The windows of the north transept are 15th-century insertions, similar in type to those of the chapel, with moulded jambs and battlemented transoms in the tracery. The hollow of the moulding below the parapet is here enriched with four-leaved flowers and heads. In the south transept it is plain, but in the aisles, clearstory and porch this moulding is enriched with carved heads and a 15th-century version of dogtooth ornament, and along the rake of the west end of the north aisle with large and widely spaced carvings of animals and grotesque heads. The aisle windows are 15th-century insertions, differing in design, but all of three lights, except that in the north wall of the north aisle, which is a large pointed opening of five lights with Perpendicular tracery. (fn. 345) The 14thcentury north doorway has a pointed arch of two shallow hollow-chamfered orders on moulded imposts, and hood-mould with notch-stops. The lofty clearstory has four large four-centred windows on each side, all of three cinquefoiled lights, with transoms and Perpendicular tracery. The hood-moulds are continued along the wall as strings.
The interior of the porch preserves its 13th-century features, though extensively restored. On each side is a wall arcade of four pointed arches of a single chamfered order, with hood-moulds, on detached shafts with moulded capitals and bases standing on a low bench table; some of the capitals are enriched with nail-head. (fn. 346) The outer doorway has a pointed arch of three moulded orders on keel-shaped responds and shafts on each side with moulded bases and capitals enriched with nail-head. The parapets and gable belong to the 15th-century remodelling; the Crucifixion on the finial is a modern copy.
The tower is of five stages marked by strings, with moulded plinth, pairs of buttresses its full height, and massive octagonal pinnacles, or small angle turrets, between which is a somewhat nondescript parapet with three slightly ogee openings. The west doorway and window are included in the lofty lower stage beneath a containing arch of two hollow-chamfered orders, the jambs of which are interrupted by a moulded impost continuing that of the doorway. The window is of two trefoiled lights with curvilinear tracery, and the doorway is of two moulded orders and hood with head-stops and a head at the apex. Above, in the second stage, are three graded trefoiled niches containing figures of our Lord and of two Apostles, probably St. Peter and St. Paul. The bellchamber has double windows of two trefoiled lights, with transoms, and Decorated tracery of two types; the arches are of two moulded orders on banded shafts with moulded capitals and bases, and have separate hood-moulds. The vice is in the south-west angle. (fn. 347) Internally the tower opens into the nave by a pointed arch of three chamfered orders, the innermost on halfoctagonal responds with moulded capitals and bases, and into the aisles by narrower and more sharply pointed arches of similar type, but the responds of that to the north aisle are half-rounds. On the south buttress of the south-east pier, at the level of the springing of the arch, is a moulded bracket supported by a seated figure playing a symphony. The spire has plain angles and three tiers of gabled lights on the cardinal faces, each of two openings; those of the two lower tiers have traceried heads, the upper ones being pierced with quatrefoils. The total height of tower and spire is given as 162 ft. (fn. 348) The cock vane is dated 1632. (fn. 349)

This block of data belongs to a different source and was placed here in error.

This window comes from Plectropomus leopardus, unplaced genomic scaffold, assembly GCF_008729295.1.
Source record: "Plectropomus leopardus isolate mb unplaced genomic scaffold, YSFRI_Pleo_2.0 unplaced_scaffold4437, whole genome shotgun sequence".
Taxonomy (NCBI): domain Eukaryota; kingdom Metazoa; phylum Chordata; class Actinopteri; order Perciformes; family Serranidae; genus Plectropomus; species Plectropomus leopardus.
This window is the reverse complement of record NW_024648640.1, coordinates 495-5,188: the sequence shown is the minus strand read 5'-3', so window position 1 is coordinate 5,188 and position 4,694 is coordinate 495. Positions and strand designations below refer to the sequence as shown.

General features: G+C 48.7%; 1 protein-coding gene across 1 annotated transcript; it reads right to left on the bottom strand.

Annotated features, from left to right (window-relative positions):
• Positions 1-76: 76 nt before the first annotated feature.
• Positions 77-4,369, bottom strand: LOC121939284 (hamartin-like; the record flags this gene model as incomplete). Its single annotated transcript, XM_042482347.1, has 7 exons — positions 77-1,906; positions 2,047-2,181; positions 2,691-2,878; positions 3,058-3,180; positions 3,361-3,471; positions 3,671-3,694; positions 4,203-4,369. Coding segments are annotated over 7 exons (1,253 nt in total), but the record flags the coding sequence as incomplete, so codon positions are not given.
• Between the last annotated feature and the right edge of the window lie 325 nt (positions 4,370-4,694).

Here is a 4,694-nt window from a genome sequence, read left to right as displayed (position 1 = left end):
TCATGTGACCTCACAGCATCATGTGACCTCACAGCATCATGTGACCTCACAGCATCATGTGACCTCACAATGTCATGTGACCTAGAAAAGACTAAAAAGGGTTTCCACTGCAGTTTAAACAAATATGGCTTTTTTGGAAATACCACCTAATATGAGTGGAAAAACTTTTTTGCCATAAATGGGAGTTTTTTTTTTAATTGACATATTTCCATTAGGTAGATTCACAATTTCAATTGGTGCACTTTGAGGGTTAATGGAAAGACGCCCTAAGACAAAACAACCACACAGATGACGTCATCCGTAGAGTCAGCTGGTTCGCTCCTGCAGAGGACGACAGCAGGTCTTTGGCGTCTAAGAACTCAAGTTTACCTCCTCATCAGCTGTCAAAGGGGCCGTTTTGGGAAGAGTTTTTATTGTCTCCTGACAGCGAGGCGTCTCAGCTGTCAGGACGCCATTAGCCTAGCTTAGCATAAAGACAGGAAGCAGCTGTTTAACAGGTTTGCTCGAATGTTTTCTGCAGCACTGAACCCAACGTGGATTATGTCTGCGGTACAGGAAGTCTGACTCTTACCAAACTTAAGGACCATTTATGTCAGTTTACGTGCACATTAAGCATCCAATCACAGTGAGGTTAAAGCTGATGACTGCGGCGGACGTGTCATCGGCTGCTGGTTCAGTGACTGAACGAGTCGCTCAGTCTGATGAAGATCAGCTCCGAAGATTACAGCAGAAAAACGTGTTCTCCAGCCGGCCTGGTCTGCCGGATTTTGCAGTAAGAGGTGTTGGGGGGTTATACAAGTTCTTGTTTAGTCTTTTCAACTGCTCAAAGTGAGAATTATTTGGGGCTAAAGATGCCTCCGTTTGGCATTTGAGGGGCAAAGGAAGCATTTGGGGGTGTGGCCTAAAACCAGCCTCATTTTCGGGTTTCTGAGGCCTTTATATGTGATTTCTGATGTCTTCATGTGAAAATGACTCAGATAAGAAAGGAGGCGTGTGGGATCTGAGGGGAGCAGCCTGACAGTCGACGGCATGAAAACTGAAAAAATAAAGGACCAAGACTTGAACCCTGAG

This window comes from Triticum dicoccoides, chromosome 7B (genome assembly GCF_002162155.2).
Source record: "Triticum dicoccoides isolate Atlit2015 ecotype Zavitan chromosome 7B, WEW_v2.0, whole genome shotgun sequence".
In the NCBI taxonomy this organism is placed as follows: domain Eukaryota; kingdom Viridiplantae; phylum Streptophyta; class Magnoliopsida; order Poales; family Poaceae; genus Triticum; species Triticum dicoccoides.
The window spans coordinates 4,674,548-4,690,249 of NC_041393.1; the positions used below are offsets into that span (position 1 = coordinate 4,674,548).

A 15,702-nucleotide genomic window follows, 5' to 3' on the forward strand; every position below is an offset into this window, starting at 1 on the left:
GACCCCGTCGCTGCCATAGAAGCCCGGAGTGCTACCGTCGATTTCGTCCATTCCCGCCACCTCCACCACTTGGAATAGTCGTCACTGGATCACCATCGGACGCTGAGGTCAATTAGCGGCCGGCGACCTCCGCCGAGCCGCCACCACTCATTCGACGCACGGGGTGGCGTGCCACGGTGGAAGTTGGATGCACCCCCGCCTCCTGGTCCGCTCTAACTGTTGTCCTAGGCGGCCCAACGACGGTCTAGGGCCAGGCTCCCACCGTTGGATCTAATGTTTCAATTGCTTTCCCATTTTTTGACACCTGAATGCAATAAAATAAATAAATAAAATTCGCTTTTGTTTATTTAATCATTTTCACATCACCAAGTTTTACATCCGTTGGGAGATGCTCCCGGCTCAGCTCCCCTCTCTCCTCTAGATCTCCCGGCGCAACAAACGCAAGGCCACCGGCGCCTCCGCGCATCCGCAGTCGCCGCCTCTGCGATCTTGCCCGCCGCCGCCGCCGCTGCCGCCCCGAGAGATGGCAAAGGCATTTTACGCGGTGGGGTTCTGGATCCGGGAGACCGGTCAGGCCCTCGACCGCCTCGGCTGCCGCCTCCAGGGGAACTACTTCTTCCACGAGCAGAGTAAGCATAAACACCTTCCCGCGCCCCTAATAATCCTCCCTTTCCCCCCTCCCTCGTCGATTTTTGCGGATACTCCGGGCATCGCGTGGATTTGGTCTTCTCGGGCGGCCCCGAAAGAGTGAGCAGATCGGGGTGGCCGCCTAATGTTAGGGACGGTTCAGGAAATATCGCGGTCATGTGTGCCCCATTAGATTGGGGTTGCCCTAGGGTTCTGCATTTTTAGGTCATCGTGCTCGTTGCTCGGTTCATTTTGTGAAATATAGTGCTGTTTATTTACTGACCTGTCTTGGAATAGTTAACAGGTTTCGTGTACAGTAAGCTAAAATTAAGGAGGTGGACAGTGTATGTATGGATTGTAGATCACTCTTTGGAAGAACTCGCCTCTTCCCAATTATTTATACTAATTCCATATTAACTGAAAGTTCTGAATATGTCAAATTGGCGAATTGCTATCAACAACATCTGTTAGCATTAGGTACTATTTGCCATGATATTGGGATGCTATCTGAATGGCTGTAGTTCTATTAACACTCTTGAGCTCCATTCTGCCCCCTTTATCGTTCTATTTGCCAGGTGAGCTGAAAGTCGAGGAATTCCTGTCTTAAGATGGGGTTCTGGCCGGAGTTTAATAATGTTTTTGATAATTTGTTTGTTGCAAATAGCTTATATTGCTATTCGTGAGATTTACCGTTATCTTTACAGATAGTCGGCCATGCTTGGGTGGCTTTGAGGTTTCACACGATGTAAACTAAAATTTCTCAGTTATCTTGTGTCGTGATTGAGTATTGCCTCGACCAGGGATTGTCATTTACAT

The roofs, apart from those of the chancel and south chapel, though much restored, are in great part of the 15th century, with moulded ribs and panelling over the transepts and north chapel. (fn. 350) The nave roof is of four bays, with long wall-pieces taken down to the stone corbels which supported the earlier roof; the principals are curved, but the moulded ridge and purlins alone appear ancient. The stone corbels are carved with grotesque animal heads. (fn. 351) The lean-to roof of the north aisle has shaped moulded principals and short wall-pieces on carved stone corbels. (fn. 352)
The font has a late 12th-century circular bowl ornamented with an arcade of intersecting round arches, formerly supported by eight shafts, the capitals of which, carved with water-leaf foliage, remain. (fn. 353) The bowl now stands on a short modern drum and square base with traceried panelling, apparently of 14th-century date, (fn. 354) and has a modern oak pyramidal cover with oxidised iron and bronze mountings. (fn. 355)
At the east end of the north chapel is a large early 16th century table tomb, without inscription or identification of any kind, its two exposed panelled sides carved with representations of ringed weights, probably designating a wool merchant. (fn. 358) At the west end of the south aisle (fn. 359) is a small wall monument with kneeling figure and rhyming inscription to Ann, daughter of Andrew Barton, of Oakham, who died in 1642, aged 15. There is also a tablet to Abraham Wright, vicar (d. 1690), father of Joseph Wright, the historian of the county, (fn. 360) and in the south aisle a memorial to the men who fell in the war in South Africa, 1899–1902. The library given in 1616 by Anne Lady Harington of Exton for the use of the vicar and benefit of the local clergy is housed in two handsome Jacobean oak presses in the vestry: it consists of an interesting collection of about 200 volumes on theology, history, and canon law. The church also possesses a MS. Latin Bible of the 13th century, probably of English work. It is inscribed 'ex dono Thome Pilkington.' (fn. 361)